Can you hear the whistles blowing?

The East Tennessee and Western North Carolina Railroad (ET&WNC) was certainly a local railroad. The Tennessee legislature granted permission for its’ construction in 1866. After false starts and delays, it finally was up and running to the mines at Cranberry, NC. Johnson City was the location for the Headquarters with the offices and the depot on Buffalo Street. The building still stands, although somewhat altered in appearance. One can recognize the gabled building at Buffalo, Wilson Avenue and State of Franklin Road — now owned and used by Free Service Tire Company.

Legend has it that, due to the terms of sale from ET&WNC to Free Service, a small room / location in the building must remain unused and be designated as the last remnant of the old depot and offices.

The main track ran parallel to the south side of the depot (between the depot and the current State of Franklin Road). Although we are told an extended track was made to the Model Mill (General Mills on W. Walnut Street) around 1909, the main track went east at the rear of current buildings facing Tipton Street.

During the opening years of the Bemberg Plant in Elizabethton, the railroad provided (to and from) transportation for many commuting workers from Johnson City and North Carolina. It also served as a military troop train for at least one event.

The nickname, “Tweetsie “, is said to have been derived from someone’s idea in describing the shrill, tweeting sound made by the engine whistle. There were several engines, passenger cars, boxcars, flatcars, a combination of mail / passenger cars, cabooses and motor cars in use through the years until the line ceased to operate in the fall of 1950. Several miles of the railroad are still in use between Johnson City and Elizabethton; and, it is known as the East Tennessee Railroad, with one engine and two employees.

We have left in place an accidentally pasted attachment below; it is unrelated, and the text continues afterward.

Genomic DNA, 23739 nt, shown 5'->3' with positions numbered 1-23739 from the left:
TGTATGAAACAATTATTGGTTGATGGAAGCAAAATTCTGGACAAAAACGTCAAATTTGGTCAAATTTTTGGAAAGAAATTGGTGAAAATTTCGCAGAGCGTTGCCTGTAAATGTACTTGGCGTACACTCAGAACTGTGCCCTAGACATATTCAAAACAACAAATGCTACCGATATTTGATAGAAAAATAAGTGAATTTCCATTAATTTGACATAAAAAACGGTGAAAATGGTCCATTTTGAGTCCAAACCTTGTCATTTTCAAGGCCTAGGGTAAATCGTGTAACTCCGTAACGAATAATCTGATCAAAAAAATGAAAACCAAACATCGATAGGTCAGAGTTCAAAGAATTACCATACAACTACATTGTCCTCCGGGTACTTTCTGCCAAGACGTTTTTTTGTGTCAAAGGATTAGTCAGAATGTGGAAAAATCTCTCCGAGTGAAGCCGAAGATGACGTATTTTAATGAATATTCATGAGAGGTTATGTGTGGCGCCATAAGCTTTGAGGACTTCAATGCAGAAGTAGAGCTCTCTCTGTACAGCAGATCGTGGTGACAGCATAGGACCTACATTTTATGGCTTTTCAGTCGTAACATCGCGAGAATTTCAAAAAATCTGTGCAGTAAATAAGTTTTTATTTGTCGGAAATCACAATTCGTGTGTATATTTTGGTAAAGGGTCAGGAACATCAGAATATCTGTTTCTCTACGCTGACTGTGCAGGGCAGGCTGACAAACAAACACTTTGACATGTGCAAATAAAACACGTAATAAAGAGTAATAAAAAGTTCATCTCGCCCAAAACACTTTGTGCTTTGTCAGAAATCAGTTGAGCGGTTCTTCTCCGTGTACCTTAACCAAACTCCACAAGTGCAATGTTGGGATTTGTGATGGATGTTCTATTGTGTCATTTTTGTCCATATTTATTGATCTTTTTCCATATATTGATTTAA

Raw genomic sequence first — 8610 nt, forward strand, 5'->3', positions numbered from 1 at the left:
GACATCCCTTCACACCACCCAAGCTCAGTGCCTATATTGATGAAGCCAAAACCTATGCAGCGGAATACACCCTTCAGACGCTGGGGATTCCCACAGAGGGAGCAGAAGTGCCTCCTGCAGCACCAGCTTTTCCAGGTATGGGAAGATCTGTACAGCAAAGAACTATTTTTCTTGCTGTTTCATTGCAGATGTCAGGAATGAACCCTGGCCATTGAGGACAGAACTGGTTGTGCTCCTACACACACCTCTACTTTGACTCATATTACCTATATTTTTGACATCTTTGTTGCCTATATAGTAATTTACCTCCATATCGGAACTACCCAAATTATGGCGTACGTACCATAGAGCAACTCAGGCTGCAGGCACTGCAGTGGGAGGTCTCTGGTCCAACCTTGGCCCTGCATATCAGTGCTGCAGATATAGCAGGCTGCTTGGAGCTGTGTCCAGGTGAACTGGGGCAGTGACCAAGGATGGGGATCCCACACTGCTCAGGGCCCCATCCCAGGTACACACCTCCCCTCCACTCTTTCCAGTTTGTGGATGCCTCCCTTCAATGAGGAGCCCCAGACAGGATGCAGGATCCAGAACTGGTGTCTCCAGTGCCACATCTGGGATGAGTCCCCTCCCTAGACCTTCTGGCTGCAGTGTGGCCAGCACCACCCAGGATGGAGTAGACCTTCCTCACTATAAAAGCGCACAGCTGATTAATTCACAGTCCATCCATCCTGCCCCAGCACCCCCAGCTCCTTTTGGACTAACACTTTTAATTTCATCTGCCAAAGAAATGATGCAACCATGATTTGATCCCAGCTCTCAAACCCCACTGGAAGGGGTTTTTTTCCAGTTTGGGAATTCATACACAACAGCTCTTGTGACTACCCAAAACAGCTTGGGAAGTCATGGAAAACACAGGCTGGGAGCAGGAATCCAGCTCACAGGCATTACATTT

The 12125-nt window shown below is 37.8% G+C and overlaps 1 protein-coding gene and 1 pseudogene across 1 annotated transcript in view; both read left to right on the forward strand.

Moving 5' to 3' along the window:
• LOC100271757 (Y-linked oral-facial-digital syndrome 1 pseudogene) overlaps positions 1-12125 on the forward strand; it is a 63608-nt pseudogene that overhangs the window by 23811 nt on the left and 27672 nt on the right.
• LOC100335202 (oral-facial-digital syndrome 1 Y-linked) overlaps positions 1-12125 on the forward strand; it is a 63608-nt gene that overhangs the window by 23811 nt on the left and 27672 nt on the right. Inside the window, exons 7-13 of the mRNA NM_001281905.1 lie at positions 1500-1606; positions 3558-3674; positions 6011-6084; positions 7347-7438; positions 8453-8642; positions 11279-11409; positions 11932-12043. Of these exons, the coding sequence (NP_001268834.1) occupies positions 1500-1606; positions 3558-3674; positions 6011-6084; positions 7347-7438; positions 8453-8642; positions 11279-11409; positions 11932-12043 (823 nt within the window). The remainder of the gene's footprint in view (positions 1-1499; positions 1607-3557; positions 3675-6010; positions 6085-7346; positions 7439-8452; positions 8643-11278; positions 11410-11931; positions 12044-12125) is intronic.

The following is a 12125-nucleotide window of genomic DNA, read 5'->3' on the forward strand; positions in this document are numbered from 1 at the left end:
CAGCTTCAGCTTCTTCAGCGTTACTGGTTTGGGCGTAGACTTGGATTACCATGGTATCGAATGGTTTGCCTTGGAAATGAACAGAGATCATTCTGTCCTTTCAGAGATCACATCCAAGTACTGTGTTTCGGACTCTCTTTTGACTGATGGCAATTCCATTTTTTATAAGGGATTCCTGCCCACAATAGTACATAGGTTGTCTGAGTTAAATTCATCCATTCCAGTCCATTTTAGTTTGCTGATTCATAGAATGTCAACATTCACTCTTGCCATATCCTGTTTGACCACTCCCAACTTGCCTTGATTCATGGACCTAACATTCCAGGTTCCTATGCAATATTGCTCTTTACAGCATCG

In the early years, there were two employees of ET&WNC who made up a team who worked six days a week with their run from Johnson City to Boone, NC. C.E. “Cy” Crumley as Conductor and Sherman Pippin was the Engineer. There were many unique and colorful employees of the railroad, but these two men seem to have been most often quoted. Many books and articles have been written about their wonderful attitudes and the style with which they ran the train. Both were certainly unique as “Good Will Ambassadors” to everyone, especially during the Depression years.

Back around 1938, Cy Crumley and others appeared in a short feature movie made by Columbia Pictures featuring the Tweetsie, called “Tennessee Tweetsie”.

You can learn more at: Johnson’s Depot and Tweetsie websites.

Posted on June 6th, 2008 by Ken Harrison in History

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1. DON DAVIS - September 16, 2009

MY FATHER AND HIS BROTHERS AND SISTERS, RODE TWEETSIE, TO SCHOOL FROM LINVILLE GAP, NORTH CAROLINA TO NEWLAND NC, AND MY DAD WENT TO WORK FOR ET&WNC TRUCK LINES AFTER WWII. SO ET HAS BEEN
PART OF OUR FAMILY FOR MANY YEARS

2. Ken Harrison - September 17, 2009

Thanks for the nice connection, Don. Are you the Don that lives in the Young family house? Ken